Piston Slap: Another Impending Coupe D'etat?

Sajeev Mehta
by Sajeev Mehta
piston slap another impending coupe d etat

Alex writes:

I have a 2000 Honda Accord Coupe EX-V6, 253k miles, original automatic transmission. I’ve had 2 motor mounts replaced, a heater core, and otherwise just standard maintenance (transmission service every 50k miles, new belts every 100k, along with new water pump; new alternator whenever I burn the old one out). Last year, the tranny started whining, giving the inevitable death wail of the Honda slushbox. But it’s still going strong, the wail has stopped, and the transmission fluid looks and smells as clean as ever. My wife and I are looking into buying a 2009 Honda Fit Sport to replace it. The question: do I sell this bad boy or keep it, and do I wait till it dies to buy the Fit (or Pontiac Vibe, or something else)? Full disclosure: my father in law is a GM mechanic, who would love it if I bought a GM.

Sajeev answers:

I’m tempted to make an ironic (yet ultimately tasteless) joke about in-laws loyal to GM and purchasing Toyota-Pontiac crossovers for their satisfaction. But as a single man who believes in Karma, I shall refrain from doing so. That said, I am a sucker for these Accord Coupes, as previously mentioned in a two-part Piston Slap about another coupe.

Question is, are you a lover of the Accord Coupe’s charms like yours truly? I’d think so—misery loves company—and that you’d be disappointed/offended at any offer you get on trade-in. Or from a tire kicker from Craigslist. A second car is great if space allows, because they come in handy. If you buy a tall and noisy Honda Fit (or similar), you’re gonna love having an low slung, NVH savvy, V6 Accord coupe available for long distance travel. Just my personal guess!

So go ahead: keep it. Whenever the transmission fails, bite the bullet for a quality rebuild that addresses the known flaws on these units. See the link above to understand the process involved. Another viable option is getting a junkyard transmission for about $1000 from car-part.com, LKQ, etc. and have a local mechanic install it. The latter option is also great for whenever that motor bites the dust: finding a unit with less than 100k on the clock, for less than $1000, should be fairly easy with a little negotiation.

All it takes is a little research on the appropriate forum, a decent mechanic, and love of the best Honda coupe ever made to make it happen. Good luck to you.

Send your queries to mehta@ttac.com. Spare no details and ask for a speedy resolution if you’re in a hurry.

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2 of 43 comments
  • Just clicked over 255.5k. Still going.

  • Lichtronamo Lichtronamo on Dec 16, 2010

    I was thinking about this one while driving the other day behind a TSX... makes me wonder why Honda doesn't make the Accord coupe off of the smaller JDM/EURO Accord platform instead of the NA platform. You'd think such a car would be closer to this model (or even a Prelude) than the current offering...

  • FreedMike Race car drivers are all alpha-types. Aggression is part of the deal. I think you see more of that stuff in NASCAR because crashes - the end result of said aggression - are far more survivable than they would be in F1 or IndyCar.
  • Analoggrotto Only allow Tesla drivers to race, we are the epitome of class and brilliance.
  • Wjtinfwb When my kids turned 16 and got their Operators, we spent $400 to send both (twins) to 2 driving schools. One held by the local Sherriff was pretty basic but a good starter on car control and dealing with police officers as they ran the school. Then they went to a full day class in N Atlanta on a racetrack, with the cars supplied by BMW. They learned evasive maneuvers, high speed braking, skid control on a wet skid pad and generally built a lot of confidence behind the wheel. Feeling better about their skills, we looked for cars. My son was adamant he wanted a manual, Halleluiah! Looking at used Civics and Golf's and concerned about reliability and safety, I got discouraged. Then noticed an AutoTrader adv. for a new leftover '16 Ford Focus ST six-speed. 25k MSRP advertised for $17,500. $2500 above my self-imposed limit. I went to look, a brand new car, 16 miles on it, black with just the sunroof. 3 year warranty and ABS, Airbags. One drive and the torquey turbo 2.0 convinced me and I bought it on the spot. 7 years and 66k miles later it still serves my son well with zero issues. My daughter was set on a Subaru, I easily found a year old Crosstrek with all the safety gear and only 3k miles. 21k but gave my wife and I lots of peace of mind. She still wheels the Subaru, loves it and it too has provided 7 years and 58k miles of low cost motoring. Buy what fits your budget but keep in mind total cost over the long haul and the peace of mind a reliable and safe car provides. Your kids are worth it.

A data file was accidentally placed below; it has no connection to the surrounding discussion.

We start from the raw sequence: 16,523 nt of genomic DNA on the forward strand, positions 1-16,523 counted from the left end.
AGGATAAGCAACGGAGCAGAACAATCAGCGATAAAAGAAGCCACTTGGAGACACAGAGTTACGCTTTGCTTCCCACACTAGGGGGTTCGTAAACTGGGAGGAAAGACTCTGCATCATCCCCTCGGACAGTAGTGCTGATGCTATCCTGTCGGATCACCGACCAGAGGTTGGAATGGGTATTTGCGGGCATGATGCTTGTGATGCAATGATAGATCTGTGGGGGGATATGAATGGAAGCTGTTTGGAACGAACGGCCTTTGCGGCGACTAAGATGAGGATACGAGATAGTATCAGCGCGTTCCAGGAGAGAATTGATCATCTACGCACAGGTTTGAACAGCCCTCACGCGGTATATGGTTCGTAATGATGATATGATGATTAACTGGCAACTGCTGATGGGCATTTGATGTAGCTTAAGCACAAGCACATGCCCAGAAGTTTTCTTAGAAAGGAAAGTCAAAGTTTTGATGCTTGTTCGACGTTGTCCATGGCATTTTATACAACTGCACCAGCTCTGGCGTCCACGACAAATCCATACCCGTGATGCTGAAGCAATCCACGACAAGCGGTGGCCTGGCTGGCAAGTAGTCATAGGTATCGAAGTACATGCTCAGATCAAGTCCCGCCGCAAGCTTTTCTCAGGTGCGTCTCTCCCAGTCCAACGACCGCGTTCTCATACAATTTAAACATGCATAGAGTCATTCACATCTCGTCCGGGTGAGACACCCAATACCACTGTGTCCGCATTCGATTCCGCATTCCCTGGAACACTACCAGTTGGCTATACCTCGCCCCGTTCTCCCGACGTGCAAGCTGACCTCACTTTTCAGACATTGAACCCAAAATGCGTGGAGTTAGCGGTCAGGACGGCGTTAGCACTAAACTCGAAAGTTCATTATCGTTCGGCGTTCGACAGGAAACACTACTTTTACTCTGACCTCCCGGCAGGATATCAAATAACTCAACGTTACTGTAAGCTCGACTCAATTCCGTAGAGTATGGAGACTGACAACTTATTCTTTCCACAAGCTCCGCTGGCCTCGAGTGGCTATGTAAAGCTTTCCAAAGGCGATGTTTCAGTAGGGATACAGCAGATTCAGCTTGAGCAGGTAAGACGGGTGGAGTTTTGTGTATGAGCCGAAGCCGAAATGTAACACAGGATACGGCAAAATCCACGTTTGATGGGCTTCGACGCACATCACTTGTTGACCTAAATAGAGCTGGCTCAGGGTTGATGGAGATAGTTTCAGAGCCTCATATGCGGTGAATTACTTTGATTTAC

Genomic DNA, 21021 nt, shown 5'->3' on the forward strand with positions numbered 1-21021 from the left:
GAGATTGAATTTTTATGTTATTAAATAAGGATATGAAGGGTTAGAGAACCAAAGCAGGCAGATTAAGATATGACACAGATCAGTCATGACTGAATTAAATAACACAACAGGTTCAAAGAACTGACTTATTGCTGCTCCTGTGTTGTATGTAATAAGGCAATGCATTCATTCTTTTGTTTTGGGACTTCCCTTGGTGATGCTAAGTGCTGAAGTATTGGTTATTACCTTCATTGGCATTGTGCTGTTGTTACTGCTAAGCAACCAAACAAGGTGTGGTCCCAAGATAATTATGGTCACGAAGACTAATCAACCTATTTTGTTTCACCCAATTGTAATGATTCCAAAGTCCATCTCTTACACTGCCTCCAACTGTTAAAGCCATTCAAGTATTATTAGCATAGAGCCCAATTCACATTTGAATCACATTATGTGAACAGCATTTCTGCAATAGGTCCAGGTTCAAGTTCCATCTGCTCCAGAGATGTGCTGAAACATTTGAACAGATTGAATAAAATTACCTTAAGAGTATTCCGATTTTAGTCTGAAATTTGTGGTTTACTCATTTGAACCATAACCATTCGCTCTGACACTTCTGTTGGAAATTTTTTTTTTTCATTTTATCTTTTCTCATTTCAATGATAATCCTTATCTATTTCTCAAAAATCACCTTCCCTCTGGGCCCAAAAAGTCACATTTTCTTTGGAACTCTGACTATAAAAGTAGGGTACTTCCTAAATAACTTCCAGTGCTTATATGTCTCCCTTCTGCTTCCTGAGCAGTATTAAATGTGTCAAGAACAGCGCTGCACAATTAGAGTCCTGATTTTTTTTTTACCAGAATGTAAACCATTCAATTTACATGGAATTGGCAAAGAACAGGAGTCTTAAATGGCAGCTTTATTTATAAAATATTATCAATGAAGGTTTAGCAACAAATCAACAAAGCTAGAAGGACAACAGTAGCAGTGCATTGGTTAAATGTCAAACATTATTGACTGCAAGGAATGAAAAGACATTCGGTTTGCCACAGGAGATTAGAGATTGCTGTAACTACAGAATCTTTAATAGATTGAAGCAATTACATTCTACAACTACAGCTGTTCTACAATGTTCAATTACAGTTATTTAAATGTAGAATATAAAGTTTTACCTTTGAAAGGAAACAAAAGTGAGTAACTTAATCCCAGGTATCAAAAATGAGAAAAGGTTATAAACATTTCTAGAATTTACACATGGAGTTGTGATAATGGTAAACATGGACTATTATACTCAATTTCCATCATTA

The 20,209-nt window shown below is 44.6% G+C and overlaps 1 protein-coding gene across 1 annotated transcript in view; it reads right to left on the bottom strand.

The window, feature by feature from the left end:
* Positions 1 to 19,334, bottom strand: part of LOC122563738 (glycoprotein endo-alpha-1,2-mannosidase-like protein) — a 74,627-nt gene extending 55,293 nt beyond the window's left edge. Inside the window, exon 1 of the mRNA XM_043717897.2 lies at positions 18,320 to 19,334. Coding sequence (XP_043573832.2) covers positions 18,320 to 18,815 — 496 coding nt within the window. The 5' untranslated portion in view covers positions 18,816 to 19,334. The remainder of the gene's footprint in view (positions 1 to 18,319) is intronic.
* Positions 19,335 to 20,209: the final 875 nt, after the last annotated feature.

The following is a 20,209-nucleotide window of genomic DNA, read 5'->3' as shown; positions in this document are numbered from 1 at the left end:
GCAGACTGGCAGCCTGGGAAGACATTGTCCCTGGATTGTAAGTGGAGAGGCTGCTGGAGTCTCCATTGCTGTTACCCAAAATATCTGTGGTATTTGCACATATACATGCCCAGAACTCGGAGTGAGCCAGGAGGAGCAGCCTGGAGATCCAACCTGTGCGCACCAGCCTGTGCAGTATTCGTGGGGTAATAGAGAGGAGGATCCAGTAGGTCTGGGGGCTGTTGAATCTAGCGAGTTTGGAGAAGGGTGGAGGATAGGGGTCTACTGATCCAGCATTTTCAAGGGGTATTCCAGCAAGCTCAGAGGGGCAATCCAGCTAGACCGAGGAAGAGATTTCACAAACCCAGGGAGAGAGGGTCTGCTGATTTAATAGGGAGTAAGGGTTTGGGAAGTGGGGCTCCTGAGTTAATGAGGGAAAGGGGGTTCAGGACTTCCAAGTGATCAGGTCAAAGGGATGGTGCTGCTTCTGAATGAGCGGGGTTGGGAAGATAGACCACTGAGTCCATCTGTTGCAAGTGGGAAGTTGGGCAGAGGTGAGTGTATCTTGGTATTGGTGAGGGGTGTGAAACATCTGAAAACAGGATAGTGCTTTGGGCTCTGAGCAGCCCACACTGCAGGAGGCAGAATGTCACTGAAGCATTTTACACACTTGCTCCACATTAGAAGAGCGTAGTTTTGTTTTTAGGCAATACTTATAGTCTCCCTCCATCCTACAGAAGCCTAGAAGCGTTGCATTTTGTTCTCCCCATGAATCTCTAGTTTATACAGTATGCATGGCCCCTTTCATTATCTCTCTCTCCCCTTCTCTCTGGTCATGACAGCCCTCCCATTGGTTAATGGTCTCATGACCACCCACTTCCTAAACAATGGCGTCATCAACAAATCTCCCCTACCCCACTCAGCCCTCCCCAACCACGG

• Irvingklaws Here's something cheaper, non-german, and more intriguing...
  • Wjtinfwb Happy you're loving your Z4. Variety is the spice of life and an off-beat car like the Z4 intrigues me as well. More than anything, your article and pictures have me lusting for the dashboards of a decade ago. Big, round analog gauges. Knobs and buttons to dial up the A/C, Heat or Volume. Not a television screen in sight. Need to back up? Use the mirrors or look over your shoulder. If your Z4 had the six-speed manual, it would be about perfect. Today's electronified BMW's leave me ice cold, as do the new Mercedes and Audi's with their video game interiors. Even a lowly GTI cannot escape the glowing LED dashboard. I'm not a total luddite, Bluetooth streaming for the radio would be nice and I'd agree the cooled seats would be a bonus on a warm day with the top down. But the Atari dashboard is just a bridge too far for me.